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Thursday, June 3, 2010

Photo Essay: Santa's Village Theme Park, Abandoned

I drove from LA to Palm Springs yesterday, a drive I was not looking forward to down the congested 10E freeway. I asked my friend Vance, "Is there any other way to get down there besides 10?" and he crinkled his face and said, "Not really."

But looking at the map, I thought maybe I could bypass 10 to the north by taking 210E, and divert even farther north up into the San Bernardino Mountains for a leisurely, scenic drive instead of a hectic, boring one. Besides, it would give me a chance to snoop around and see if I could find the ruins of the old Santa's Village theme park in Skyforest, CA. That was worth adding an hour or two to my trip.

Crawling along the winding route 18 playfully nicknamed "Rim of the World," I spotted an outcropping of color on the left-hand side, and veered off into the forest. Instead of the spooky, abandoned park enshrouded in evergreens I expected, to my dismay, the park grounds have been taken over by an entirely different industry: logging. There are trucks and logs everywhere. And it is an active site, intermingled with gingerbread houses and candy canes.



There are a couple of things you can see from the driveway (that's covered in No Trespassing signs), mostly colorful buildings.





Despite the warning of a dog, I tip-toed down the wood-chipped path sprinkled with acorns to snap some quick shots of more buildings, and a few remaining rides. I didn't have time to be artful with my photography, as much as I wanted to be. I just had to document as much as I could before a dog or human started barking at me to leave.















I didn't pay much attention to the "Private Property" signs until I snuck towards the back of the park and saw what looked like a relatively recently-restored residence, with cars parked out front, and signs of everyday life. I was faced with anachronism after anachronism - not only the Christmas theme in summer, but the living and working in abandonment, letting the abandonment stand as though frozen in time but making a life in its empty spaces. I was reminded of the colonies of fish that make submerged subway trains their homes in the artificial reefs created off the coast of the Atlantic Ocean.

But how often do people do that? Humans are usually so preoccupied with building and destroying, with little attempt at making the most of what they've already got.

My inner nine year old thinks that if I ever got my hands on the grounds of an abandoned amusement park, I would totally live in it.

So therefore I was respectful of Santa's Village's (new?) owners, snooped as unobtrusively as I could, and then got the hell out before being discovered.

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6 comments:

  1. Excellent photos and post! I would love to walk around the old Santa's Village property, but I don't think I'm that brave! Would it be possible to use your photos in a S.V. post that I'm working on for my blog, "Meet The World"? I would give you full credit for your photos as well as provide a link to your original post.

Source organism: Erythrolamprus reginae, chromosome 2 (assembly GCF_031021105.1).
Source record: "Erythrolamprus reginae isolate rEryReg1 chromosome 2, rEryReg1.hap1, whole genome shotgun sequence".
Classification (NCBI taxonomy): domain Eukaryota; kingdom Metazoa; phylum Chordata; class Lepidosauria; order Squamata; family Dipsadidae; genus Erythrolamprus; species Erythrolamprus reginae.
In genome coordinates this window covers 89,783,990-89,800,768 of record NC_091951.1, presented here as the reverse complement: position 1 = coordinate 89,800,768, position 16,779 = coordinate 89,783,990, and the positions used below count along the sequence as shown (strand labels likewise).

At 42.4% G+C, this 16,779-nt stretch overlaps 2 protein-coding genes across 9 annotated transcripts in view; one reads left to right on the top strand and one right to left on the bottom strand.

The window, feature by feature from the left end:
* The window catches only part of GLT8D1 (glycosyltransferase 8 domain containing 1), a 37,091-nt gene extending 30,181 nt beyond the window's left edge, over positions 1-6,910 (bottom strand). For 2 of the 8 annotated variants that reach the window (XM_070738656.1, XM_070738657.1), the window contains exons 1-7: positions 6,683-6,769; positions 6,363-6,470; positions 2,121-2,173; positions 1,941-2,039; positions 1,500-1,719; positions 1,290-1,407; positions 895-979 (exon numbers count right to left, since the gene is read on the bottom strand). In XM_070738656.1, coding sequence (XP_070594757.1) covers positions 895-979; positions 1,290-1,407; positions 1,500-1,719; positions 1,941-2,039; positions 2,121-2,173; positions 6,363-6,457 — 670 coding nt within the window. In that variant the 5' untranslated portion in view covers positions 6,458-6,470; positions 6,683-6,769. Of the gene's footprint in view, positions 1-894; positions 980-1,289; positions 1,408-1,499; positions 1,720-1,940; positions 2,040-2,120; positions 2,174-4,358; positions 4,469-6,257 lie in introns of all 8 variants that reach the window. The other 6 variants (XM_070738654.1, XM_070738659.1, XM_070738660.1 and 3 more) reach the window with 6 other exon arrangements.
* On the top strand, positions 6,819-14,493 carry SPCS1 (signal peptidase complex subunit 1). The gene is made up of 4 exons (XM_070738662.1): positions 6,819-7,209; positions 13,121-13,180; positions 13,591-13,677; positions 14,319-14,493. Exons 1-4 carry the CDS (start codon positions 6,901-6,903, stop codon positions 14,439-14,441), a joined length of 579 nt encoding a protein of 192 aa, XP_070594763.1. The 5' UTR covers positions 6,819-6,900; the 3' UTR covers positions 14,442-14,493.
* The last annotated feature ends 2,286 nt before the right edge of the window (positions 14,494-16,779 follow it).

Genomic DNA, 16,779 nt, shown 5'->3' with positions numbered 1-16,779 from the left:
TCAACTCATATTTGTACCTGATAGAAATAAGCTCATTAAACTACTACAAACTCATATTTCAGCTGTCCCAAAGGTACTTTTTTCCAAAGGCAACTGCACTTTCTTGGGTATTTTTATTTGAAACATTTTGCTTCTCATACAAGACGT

I guess I will just check back to the comment section here on this post for your answer. Thank you!

    TokyoMagic! of "Meet The World"

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  2. Thanks very much! Please credit Photographer: Sandi Hemmerlein and include courtesy of www.avoidingregret.com. A link back to the original post would be great! If you'd like to discuss further, click on the Contact tab above and send me an email.

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  3. Wow, thank you so much for the quick response and for permission to use your photos. I will credit you just as you indicated above. I am currently working on the post and I plan to and publish it before Christmas. Thanks again!

    TokyoMagic!

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  4. Nice pics. Just an FYI, I worked as a ride operator there on "ol 99" when I was in high school...I can tell you this, the owners (Malcom IIRR) were not known as "nice people" nor did they maintain the rides mechanically- except for the roller coaster & the monorail- which wre state inspected- nothing else at the time was. ol 99 was the Choo-Choo Train (electrics)- we would test them each day befor opening the park to see if they could make it around without derailing or tipping over (seldom were we successfull)....I can remember the brakes failing on the dowhill run.....it was not a nice place to work at and when the owner passed away, he did not leave the park to his son (ops mgr).

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  5. that's coool, Ive lived up here, for a little over twenty years. i actually worked there for i think about 2 years. definitely was a unique place... one of hose places that had magic. really nice infiltration. really cool photos. thanks.

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  6. Thanks it reminds of my younger days going there.Its kind strange to see how it is now kind of like a ghost town. Thanks for posting the pictures and your site is great.

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